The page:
"Planking" during a student demonstration in Manila, September 23. Photo published by hazelwinx on Twitter.
An unusual form of protest is sweeping the Philippines. Demonstrators gather in a specific location, and lie face down on the floor with their arms by their sides. It’s a way to get political messages across, and it appears to be working – one congressman has already called for “planking” to be banned.
Some people “plank” for fun, but for several months now students have been using planking as a means to oppose budget cuts in the education sector. On July 19, students from the University of the Philippines organised a planking session to protest against these proposed cuts. The craze caught on and two months later another group of “plankers” lay down on the streets of the capital Manila, this time to protest rising fuel prices.
Congressman Winston Castelo hasn’t taken kindly to the trend. On September 20 he announced his intention to introduce the “Anti-planking Act of 2011”. Castelo expressed fears for the safety of plankers and said such acts are “dangerous for the future” of the country. Police in Manila have thrown their weight behind Castelo’s proposal saying all planking demonstrations will be stopped, and participants will be arrested.
“We ‘planked’ in front of the congressman’s office”
Carla (pseudonym) lives in Manila. She participated in a planking session in front of the office of Congressman Winston Castelo.
Winston Castelo’s statement shocked us. How can a congressman create legislation on the way people protest? For us, it goes against the constitution because it attacks our freedom of expression. If the law passes, it would be difficult to keep people from lying down, so I think the law would be impossible to implement. In any case I think members of parliament have much more important problems to focus on, such as education or poverty.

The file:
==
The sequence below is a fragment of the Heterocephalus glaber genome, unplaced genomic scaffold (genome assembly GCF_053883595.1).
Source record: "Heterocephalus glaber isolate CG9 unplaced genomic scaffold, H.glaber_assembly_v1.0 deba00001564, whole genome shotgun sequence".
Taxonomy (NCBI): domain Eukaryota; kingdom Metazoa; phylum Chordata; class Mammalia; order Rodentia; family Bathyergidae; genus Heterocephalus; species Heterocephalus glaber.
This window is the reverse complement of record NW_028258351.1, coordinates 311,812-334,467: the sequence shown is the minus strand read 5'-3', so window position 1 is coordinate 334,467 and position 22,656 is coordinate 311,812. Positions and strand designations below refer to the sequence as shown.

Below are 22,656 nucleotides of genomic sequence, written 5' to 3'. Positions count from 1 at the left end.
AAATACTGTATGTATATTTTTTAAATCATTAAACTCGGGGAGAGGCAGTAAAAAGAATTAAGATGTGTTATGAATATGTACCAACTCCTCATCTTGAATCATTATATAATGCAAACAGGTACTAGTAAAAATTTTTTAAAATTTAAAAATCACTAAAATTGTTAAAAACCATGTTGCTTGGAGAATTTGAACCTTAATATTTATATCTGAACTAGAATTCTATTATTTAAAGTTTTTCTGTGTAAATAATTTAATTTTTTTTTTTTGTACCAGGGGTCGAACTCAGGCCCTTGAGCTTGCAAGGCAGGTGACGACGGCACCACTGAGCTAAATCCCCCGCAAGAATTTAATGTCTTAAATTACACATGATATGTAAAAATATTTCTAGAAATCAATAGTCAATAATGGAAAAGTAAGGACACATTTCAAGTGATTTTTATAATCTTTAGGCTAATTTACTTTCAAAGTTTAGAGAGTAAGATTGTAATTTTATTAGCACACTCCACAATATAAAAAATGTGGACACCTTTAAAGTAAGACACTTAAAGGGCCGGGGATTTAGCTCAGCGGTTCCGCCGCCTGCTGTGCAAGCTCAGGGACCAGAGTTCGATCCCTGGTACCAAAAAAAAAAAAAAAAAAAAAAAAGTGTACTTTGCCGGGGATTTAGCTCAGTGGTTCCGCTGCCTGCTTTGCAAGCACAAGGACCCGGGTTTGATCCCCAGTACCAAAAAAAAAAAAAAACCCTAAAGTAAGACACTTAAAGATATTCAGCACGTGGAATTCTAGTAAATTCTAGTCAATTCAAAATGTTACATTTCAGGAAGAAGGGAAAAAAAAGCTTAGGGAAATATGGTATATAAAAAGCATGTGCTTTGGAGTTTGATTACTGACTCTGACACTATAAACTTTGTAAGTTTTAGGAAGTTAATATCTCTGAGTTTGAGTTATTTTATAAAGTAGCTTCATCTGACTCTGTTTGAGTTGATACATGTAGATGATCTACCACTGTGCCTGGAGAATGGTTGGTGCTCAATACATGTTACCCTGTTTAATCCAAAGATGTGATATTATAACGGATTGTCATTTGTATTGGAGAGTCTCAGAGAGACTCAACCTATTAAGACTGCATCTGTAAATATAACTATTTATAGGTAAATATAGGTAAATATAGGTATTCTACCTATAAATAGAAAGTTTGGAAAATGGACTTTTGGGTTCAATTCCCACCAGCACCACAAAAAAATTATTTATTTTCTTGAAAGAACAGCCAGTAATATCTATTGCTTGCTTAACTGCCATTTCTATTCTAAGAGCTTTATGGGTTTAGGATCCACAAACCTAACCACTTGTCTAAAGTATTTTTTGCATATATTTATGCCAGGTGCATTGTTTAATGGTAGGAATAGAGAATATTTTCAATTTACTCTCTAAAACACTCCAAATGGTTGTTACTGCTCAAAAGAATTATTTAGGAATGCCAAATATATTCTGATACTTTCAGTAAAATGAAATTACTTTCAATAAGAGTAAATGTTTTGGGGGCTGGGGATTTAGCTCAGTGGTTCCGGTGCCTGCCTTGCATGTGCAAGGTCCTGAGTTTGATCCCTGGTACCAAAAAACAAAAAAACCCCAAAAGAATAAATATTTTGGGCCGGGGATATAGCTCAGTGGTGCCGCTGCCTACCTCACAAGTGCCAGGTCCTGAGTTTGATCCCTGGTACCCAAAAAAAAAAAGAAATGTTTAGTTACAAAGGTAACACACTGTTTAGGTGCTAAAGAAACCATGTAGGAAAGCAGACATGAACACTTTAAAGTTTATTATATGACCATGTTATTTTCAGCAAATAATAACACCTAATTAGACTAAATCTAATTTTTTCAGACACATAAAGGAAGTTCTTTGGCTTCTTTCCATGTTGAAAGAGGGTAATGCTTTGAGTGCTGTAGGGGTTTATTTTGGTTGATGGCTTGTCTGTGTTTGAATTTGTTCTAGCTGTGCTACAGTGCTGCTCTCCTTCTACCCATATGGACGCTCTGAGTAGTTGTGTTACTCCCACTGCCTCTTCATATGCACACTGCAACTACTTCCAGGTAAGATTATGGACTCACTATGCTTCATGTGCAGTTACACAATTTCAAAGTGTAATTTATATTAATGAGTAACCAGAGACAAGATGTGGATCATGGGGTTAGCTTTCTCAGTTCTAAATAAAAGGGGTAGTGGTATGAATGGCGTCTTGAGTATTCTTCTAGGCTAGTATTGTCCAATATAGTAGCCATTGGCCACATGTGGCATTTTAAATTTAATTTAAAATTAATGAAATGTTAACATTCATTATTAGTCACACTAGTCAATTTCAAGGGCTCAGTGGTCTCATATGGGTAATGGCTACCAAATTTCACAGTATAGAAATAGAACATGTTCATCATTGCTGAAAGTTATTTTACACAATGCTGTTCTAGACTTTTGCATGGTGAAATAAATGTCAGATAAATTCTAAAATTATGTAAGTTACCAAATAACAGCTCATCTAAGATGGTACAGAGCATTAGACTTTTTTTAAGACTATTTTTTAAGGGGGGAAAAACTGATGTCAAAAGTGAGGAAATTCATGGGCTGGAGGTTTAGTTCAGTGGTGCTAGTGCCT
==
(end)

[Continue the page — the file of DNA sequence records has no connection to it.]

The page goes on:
Three friends and I decided to show how absurd Castelo’s proposal is. We said to ourselves, ‘let’s plank outside Castelo’s office to make our point.’ I know people who work in parliament, so we managed to get into the building.
Once it was dark, and everyone had left, we took photos of ourselves planking in different places around the building. I later posted the photos on my blog. They were picked up by people on the internet, and then by television networks. At first we were a bit scared about what might happen to us. But because the law doesn’t have the support of the public or the president of the House of Representatives, we figured nothing that bad could happen.
“Planking in itself is useless. But the protests have managed to give it meaning”
The majority of Filipinos are against the law, and a number of critics sprung up on the internet after Castelo’s announcement. The argument that planking puts students' lives in danger is absurd. We always plank in groups and know very well what is dangerous and what is not. And we are not alone in opposing the law. More planking sessions against budget cuts in education took place across the country on September 23.
Now we’re expecting parliament to withdraw the proposed legislation. On September 26, parliament published a press release saying it would like to increase subsidies in the education sector. It's one way to make amends for alienating young people, in particular students.
Planking in itself is useless. It's a game, a way to have fun. But the protests have managed to give it meaning. This law is grotesque because it attacks planking as a form of protest. Everyone should be happy that it is used to mobilize people and support causes."
Post written with FRANCE 24 journalist Cécile Loïal.